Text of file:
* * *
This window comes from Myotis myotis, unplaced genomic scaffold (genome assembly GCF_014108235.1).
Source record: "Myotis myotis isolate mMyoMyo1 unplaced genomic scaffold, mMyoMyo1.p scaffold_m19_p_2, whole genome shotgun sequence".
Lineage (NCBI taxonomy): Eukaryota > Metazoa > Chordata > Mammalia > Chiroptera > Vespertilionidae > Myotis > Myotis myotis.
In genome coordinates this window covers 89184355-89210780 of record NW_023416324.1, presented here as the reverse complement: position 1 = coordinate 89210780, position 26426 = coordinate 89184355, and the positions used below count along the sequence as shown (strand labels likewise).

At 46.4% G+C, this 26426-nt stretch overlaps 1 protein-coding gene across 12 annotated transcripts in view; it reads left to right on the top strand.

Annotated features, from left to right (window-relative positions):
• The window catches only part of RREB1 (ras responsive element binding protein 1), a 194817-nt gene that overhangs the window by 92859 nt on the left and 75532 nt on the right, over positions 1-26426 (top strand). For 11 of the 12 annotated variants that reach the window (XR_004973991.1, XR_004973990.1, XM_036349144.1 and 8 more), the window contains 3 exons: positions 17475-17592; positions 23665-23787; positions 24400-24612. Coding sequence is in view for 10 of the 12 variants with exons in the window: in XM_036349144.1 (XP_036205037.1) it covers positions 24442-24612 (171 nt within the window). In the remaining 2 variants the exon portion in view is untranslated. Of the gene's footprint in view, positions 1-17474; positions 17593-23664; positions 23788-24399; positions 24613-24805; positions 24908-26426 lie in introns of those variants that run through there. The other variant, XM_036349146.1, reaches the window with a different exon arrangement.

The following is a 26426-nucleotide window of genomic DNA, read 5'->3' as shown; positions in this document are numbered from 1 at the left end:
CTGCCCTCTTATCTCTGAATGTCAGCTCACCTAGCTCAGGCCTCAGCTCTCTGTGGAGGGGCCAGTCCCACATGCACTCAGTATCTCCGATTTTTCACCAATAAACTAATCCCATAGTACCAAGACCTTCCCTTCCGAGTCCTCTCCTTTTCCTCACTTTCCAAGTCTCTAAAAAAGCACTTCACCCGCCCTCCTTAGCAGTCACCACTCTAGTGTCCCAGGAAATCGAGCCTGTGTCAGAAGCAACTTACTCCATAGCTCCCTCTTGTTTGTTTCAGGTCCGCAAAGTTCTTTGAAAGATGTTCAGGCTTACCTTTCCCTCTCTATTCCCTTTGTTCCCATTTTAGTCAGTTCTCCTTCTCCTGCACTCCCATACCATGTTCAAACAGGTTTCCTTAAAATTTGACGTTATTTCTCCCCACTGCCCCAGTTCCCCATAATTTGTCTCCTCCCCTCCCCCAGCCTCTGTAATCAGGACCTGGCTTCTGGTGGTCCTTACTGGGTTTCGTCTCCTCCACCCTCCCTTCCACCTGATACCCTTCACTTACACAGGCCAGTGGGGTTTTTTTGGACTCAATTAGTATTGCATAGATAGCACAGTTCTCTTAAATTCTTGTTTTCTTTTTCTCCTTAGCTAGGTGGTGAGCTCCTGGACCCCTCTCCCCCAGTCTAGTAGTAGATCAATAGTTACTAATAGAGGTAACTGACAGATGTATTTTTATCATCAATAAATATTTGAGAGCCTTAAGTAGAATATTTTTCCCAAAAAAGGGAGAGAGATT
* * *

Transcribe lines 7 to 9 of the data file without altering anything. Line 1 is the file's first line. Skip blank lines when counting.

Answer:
• The window catches only part of RREB1 (ras responsive element binding protein 1), a 194817-nt gene that overhangs the window by 92859 nt on the left and 75532 nt on the right, over positions 1-26426 (top strand). For 11 of the 12 annotated variants that reach the window (XR_004973991.1, XR_004973990.1, XM_036349144.1 and 8 more), the window contains 3 exons: positions 17475-17592; positions 23665-23787; positions 24400-24612. Coding sequence is in view for 10 of the 12 variants with exons in the window: in XM_036349144.1 (XP_036205037.1) it covers positions 24442-24612 (171 nt within the window). In the remaining 2 variants the exon portion in view is untranslated. Of the gene's footprint in view, positions 1-17474; positions 17593-23664; positions 23788-24399; positions 24613-24805; positions 24908-26426 lie in introns of those variants that run through there. The other variant, XM_036349146.1, reaches the window with a different exon arrangement.

The following is a 26426-nucleotide window of genomic DNA, read 5'->3' as shown; positions in this document are numbered from 1 at the left end:
CTGCCCTCTTATCTCTGAATGTCAGCTCACCTAGCTCAGGCCTCAGCTCTCTGTGGAGGGGCCAGTCCCACATGCACTCAGTATCTCCGATTTTTCACCAATAAACTAATCCCATAGTACCAAGACCTTCCCTTCCGAGTCCTCTCCTTTTCCTCACTTTCCAAGTCTCTAAAAAAGCACTTCACCCGCCCTCCTTAGCAGTCACCACTCTAGTGTCCCAGGAAATCGAGCCTGTGTCAGAAGCAACTTACTCCATAGCTCCCTCTTGTTTGTTTCAGGTCCGCAAAGTTCTTTGAAAGATGTTCAGGCTTACCTTTCCCTCTCTATTCCCTTTGTTCCCATTTTAGTCAGTTCTCCTTCTCCTGCACTCCCATACCATGTTCAAACAGGTTTCCTTAAAATTTGACGTTATTTCTCCCCACTGCCCCAGTTCCCCATAATTTGTCTCCTCCCCTCCCCCAGCCTCTGTAATCAGGACCTGGCTTCTGGTGGTCCTTACTGGGTTTCGTCTCCTCCACCCTCCCTTCCACCTGATACCCTTCACTTACACAGGCCAGTGGGGTTTTTTTGGACTCAATTAGTATTGCATAGATAGCACAGTTCTCTTAAATTCTTGTTTTCTTTTTCTCCTTAGCTAGGTGGTGAGCTCCTGGACCCCTCTCCCCCAGTCTAGTAGTAGATCAATAGTTACTAATAGAGGTAACTGACAGATGTATTTTTATCATCAATAAATATTTGAGAGCCTTAAGTAGAATATTTTTCCCAAAAAAGGGAGAGAGATT